South Tahoe District asks for delay in spill complaint |

South Tahoe District asks for delay in spill complaint

Patrick McCartney

Directors of the South Tahoe Public Utility District believe state water officials should delay a hearing on proposed penalties for a spill from the district’s new wastewater export line.

On Monday, the directors sent the Lahontan Regional Water Quality Control Board a letter requesting a delay in the April 4 hearing, scheduled to be heard in Lake Arrowhead, until June, when the Lahontan board meets in South Lake Tahoe.

Lahontan staff has proposed seeking $50,000 in civil fines from the South Tahoe district for two leaks of treated wastewater last fall from a portion of the export line that was replaced and undergoing pressure tests. The leaks, which occurred on Oct. 22 and Nov. 7, resulted in the spill of 25 gallons and 20,000 gallons, respectively, into the Upper Truckee River.

News of the possible enforcement action elicited a flurry of sympathetic letters to the district from South Shore residents, who felt the Lahontan regional board was unfairly penalizing the district for replacing its outdated export line.

In the district’s letter, the board said the district had insufficient time to prepare a response to the Lahontan spill report. The district received the complaint in late February, but must file a response 10 days before the April 4 Lahontan board meeting.

And the district also noted that the meeting in Lake Arrowhead would make it difficult for the residents of Lake Tahoe to attend, or for the South Tahoe district board members, who have a meeting of their own scheduled for April 3.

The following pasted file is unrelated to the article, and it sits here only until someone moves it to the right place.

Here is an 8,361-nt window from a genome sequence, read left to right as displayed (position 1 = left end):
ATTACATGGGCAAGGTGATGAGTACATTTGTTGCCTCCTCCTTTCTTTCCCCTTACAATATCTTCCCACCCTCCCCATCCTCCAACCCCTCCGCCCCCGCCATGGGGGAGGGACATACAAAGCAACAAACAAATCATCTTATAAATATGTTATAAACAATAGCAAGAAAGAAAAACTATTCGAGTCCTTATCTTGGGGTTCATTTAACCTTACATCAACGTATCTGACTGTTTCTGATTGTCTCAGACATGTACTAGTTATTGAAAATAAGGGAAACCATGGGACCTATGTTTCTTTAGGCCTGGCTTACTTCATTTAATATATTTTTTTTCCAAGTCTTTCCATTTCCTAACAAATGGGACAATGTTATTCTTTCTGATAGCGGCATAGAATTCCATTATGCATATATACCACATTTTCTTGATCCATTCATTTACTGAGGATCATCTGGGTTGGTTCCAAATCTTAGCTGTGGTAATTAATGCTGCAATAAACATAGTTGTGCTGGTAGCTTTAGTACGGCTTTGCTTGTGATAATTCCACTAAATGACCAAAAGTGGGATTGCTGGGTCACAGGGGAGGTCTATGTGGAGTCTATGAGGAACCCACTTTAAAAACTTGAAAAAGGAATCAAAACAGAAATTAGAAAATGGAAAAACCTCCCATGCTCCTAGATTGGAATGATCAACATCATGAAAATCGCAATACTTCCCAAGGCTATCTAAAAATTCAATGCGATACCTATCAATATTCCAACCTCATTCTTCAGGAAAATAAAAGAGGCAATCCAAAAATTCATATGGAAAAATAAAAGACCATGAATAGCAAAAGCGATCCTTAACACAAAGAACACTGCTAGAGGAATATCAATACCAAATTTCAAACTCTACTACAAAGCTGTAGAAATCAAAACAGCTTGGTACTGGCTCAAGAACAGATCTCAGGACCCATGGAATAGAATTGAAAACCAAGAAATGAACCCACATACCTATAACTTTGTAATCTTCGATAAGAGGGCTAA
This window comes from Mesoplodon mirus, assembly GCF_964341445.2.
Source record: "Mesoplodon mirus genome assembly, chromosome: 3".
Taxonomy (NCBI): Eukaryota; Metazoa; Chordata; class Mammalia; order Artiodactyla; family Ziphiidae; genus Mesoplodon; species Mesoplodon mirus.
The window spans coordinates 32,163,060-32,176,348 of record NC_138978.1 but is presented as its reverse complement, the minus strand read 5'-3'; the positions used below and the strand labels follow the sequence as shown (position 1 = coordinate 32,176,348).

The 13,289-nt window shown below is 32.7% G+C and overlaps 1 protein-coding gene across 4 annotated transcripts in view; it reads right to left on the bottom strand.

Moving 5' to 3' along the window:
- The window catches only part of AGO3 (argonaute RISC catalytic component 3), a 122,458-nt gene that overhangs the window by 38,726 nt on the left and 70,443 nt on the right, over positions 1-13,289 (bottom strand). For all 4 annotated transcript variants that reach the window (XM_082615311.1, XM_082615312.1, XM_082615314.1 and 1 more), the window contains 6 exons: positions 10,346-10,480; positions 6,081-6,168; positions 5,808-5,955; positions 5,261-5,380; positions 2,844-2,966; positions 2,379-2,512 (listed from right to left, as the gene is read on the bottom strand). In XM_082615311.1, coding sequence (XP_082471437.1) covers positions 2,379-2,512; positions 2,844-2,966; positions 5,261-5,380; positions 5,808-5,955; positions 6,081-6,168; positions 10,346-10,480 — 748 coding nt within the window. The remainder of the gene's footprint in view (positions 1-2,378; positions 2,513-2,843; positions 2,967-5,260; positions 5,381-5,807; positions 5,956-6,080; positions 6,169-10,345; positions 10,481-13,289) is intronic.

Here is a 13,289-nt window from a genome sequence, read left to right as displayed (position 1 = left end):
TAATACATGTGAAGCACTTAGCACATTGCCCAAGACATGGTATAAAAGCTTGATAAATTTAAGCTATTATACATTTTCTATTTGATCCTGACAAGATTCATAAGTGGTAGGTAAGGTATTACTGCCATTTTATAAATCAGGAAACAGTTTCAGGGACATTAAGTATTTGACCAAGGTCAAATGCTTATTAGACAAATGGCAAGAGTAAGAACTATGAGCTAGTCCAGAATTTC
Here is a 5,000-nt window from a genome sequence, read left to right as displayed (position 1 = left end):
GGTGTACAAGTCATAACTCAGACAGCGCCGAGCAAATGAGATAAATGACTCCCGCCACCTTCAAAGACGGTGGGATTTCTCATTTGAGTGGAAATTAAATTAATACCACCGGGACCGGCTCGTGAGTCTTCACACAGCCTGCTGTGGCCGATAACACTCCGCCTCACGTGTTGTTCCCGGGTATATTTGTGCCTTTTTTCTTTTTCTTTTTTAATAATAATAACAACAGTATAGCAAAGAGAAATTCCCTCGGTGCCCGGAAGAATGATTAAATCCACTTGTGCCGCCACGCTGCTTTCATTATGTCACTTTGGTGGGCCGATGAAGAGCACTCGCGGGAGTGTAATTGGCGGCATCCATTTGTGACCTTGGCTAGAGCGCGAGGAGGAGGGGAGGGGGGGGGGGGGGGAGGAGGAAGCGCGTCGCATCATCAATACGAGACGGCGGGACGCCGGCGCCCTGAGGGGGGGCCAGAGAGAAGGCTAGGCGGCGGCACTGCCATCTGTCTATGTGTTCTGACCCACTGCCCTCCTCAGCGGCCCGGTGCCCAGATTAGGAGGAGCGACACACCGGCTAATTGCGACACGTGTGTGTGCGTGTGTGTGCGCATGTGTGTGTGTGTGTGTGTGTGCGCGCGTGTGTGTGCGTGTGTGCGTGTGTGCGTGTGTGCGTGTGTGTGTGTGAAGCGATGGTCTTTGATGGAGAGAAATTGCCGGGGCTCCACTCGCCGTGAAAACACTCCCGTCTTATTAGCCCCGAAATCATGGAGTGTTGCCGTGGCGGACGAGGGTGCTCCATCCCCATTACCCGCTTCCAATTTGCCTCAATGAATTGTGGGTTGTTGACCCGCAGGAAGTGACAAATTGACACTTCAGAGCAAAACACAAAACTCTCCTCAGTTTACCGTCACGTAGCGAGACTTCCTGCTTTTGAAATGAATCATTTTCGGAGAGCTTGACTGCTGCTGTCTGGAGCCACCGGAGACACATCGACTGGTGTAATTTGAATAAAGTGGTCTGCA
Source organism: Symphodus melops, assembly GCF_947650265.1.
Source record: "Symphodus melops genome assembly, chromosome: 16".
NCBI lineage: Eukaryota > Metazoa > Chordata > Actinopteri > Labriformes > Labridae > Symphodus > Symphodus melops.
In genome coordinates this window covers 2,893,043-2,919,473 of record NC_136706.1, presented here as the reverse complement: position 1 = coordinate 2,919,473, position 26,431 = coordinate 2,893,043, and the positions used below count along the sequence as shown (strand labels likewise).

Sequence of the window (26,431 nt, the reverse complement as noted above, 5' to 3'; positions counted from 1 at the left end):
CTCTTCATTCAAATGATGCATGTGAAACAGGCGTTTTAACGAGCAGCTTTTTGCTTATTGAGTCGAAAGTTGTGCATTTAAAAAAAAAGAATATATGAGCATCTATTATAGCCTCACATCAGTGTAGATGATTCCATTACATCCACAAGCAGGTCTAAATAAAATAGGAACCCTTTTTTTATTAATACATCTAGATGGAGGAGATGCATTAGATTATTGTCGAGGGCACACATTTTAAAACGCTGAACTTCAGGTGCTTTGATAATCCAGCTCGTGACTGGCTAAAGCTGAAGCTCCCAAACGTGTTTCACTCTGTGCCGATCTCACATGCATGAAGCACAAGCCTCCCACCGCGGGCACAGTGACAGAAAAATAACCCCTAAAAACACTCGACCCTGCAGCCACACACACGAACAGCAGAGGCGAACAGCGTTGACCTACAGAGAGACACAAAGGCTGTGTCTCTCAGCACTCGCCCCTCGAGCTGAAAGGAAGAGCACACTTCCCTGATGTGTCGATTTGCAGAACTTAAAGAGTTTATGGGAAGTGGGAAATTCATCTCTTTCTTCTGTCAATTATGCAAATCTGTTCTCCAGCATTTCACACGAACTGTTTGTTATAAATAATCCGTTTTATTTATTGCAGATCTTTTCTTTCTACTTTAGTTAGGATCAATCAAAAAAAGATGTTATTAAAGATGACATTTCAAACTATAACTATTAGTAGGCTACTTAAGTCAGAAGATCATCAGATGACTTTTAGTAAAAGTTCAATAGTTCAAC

In an interview, South Tahoe board president Chris Strohm said members of the board question whether the proposed fines are justified considering the modest amount of treated water reaching the Upper Truckee River. By the district’s estimate, the larger spill represented the equivalent of a single bag of fertilizer.

“The amount of fine seems disproportionate to the assault on the environment,” Strohm said. “Nobody’s perfect, we’re trying to do the right thing. We were testing the line, and the definition of testing is you don’t know if it is going to work.”

Strohm also suggested that the money to pay the proposed fines would be better spent by applying it to the replacement line project.

Harold Springer, the executive officer of the Lahontan regional board, said the state water-quality agency has already delayed the hearing twice, and usually does not grant a second delay.

And Springer defended the call for civil penalties over the leaks, saying that spills were not acceptable just because replacing the export line is an important project.

“They’ve done a good job implementing their project in a short time,” Springer said. “But that doesn’t give them the license to do the project in the least amount of time without the appropriate level of checks.”

And Springer said the Lahontan agency ignored two other spills that its staff considered unavoidable, but instead focused on two accidents it considered preventable.

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